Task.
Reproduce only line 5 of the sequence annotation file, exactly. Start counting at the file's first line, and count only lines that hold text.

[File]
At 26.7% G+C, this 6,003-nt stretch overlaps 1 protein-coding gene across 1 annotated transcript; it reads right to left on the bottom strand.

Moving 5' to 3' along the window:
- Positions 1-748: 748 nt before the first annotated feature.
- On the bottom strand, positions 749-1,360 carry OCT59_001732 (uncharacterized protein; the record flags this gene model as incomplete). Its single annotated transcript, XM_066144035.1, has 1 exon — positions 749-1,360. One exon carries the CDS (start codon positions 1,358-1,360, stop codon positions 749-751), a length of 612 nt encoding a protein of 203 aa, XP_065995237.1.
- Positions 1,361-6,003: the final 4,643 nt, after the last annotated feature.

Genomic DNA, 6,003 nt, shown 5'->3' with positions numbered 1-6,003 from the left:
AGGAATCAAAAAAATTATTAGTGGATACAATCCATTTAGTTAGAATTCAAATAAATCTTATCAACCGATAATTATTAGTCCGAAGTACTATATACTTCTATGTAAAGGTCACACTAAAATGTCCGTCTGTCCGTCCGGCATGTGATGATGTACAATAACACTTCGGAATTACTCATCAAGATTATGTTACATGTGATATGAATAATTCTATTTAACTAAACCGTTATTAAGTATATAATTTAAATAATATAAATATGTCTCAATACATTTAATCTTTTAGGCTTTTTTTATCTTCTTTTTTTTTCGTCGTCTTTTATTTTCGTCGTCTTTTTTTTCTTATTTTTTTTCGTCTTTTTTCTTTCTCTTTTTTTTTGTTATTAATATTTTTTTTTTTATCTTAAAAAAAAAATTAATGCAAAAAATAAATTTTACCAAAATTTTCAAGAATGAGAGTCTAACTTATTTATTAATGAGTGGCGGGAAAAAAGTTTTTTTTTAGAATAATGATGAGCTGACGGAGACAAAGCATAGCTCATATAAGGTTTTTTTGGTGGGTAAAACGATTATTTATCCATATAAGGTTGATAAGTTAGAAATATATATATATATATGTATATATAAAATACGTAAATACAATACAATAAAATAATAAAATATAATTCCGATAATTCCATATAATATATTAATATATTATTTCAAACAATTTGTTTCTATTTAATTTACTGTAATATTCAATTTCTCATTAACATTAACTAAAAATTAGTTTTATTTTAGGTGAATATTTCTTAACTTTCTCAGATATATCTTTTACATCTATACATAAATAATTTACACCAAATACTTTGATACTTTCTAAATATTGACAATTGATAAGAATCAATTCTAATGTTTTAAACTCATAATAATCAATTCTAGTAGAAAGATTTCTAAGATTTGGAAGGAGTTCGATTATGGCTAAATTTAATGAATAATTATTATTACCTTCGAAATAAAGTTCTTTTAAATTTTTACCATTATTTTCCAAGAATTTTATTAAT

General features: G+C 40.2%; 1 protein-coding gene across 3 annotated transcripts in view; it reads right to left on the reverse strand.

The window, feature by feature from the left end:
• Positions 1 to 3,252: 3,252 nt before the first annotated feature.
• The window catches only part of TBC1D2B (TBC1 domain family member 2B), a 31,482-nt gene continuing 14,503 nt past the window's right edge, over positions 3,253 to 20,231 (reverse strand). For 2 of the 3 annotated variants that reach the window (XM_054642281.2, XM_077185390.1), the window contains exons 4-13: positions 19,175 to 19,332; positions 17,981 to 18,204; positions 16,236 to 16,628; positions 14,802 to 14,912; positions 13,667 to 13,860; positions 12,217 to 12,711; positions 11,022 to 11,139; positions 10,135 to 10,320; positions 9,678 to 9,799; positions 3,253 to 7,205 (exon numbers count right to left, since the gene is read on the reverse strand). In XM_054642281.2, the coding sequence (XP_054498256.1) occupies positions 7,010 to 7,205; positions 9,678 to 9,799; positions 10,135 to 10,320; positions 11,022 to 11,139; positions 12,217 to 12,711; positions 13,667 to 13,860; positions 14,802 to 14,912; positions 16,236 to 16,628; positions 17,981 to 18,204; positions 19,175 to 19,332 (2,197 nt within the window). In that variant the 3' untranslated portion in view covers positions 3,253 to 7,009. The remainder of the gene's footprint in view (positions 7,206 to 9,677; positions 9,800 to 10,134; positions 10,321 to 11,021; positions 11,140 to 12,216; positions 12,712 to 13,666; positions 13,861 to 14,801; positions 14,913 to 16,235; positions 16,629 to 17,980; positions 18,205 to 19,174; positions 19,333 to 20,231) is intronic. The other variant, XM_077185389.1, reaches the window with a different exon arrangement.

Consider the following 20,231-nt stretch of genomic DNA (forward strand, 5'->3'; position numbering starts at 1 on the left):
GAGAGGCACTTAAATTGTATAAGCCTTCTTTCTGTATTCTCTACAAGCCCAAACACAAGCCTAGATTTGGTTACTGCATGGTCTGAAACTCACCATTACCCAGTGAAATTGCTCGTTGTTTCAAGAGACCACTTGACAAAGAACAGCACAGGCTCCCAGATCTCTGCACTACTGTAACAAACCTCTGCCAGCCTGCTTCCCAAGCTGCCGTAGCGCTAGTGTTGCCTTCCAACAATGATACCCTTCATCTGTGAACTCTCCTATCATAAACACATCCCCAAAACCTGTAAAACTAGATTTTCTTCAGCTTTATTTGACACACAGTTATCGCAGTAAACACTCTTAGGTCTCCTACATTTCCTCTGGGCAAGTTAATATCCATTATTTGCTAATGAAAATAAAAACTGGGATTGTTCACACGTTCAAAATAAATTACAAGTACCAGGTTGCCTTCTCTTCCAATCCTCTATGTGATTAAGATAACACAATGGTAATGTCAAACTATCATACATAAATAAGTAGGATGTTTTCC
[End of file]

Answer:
- Positions 1,361-6,003: the final 4,643 nt, after the last annotated feature.